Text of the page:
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Virtue is a term that is being recovered from Greek philosophy to become part of contemporary discussions on ethics. There is good reason for this: both in ancient literature and in the Bible, virtue is a fundamental dimension of ethical living and moral character development. While the concept of virtue predates Christianity, it has been greatly influenced and deepened by the Christian faith. It is also true to say that the thinking of Christians, especially in the Western church, has been influenced by these Greek sources.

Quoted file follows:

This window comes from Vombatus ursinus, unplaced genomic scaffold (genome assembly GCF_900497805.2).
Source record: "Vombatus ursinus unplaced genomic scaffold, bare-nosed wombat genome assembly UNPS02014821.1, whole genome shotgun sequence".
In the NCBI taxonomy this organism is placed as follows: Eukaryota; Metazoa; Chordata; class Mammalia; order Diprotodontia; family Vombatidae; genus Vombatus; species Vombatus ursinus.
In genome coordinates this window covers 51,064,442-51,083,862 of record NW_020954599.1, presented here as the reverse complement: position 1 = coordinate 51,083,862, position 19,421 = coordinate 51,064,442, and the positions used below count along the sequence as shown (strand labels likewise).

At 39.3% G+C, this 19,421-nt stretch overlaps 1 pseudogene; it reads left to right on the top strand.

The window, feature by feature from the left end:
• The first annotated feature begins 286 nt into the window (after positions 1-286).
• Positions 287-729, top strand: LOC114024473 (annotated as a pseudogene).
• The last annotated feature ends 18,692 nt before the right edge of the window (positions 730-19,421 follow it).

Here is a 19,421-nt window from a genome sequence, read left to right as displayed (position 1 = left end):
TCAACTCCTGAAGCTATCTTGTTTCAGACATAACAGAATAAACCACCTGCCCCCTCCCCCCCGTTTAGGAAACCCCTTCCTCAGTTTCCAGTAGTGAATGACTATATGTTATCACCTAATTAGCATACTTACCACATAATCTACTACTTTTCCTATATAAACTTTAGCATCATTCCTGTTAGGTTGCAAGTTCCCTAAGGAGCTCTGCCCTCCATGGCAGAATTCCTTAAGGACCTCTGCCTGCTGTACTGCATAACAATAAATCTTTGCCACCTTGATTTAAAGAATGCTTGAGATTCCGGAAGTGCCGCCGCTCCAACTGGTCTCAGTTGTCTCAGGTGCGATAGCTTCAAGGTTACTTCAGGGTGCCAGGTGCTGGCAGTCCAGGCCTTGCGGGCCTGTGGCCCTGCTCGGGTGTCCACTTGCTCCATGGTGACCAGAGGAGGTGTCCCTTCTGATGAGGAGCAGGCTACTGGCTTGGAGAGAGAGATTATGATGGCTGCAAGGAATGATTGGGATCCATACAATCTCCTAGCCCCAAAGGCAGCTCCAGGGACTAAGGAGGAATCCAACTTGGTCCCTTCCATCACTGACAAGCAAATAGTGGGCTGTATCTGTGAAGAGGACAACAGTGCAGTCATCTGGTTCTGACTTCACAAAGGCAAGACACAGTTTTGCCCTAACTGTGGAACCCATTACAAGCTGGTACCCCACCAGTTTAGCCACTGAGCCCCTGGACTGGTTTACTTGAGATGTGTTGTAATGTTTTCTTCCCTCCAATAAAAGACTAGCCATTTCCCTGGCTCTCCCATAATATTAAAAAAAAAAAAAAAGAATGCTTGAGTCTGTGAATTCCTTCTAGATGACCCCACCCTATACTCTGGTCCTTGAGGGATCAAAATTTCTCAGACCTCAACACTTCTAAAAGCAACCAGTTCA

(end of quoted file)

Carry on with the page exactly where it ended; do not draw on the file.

Few would deny that moral education is a pressing need today. Unfortunately the concept of virtue has, over the years, deteriorated and, like a host of other terms (tradition, heritage or even right and wrong) has lost its vibrancy. More commonly we now tend to speak of personal “values” rather than virtues. And we create our own “values” rather than conforming ourselves to “virtues” as the categorical “given” aspects of an overall (therefore shared) goodness. So the questions of what virtue is and how we can and why we should become virtuous are crucial considerations for everyday life.
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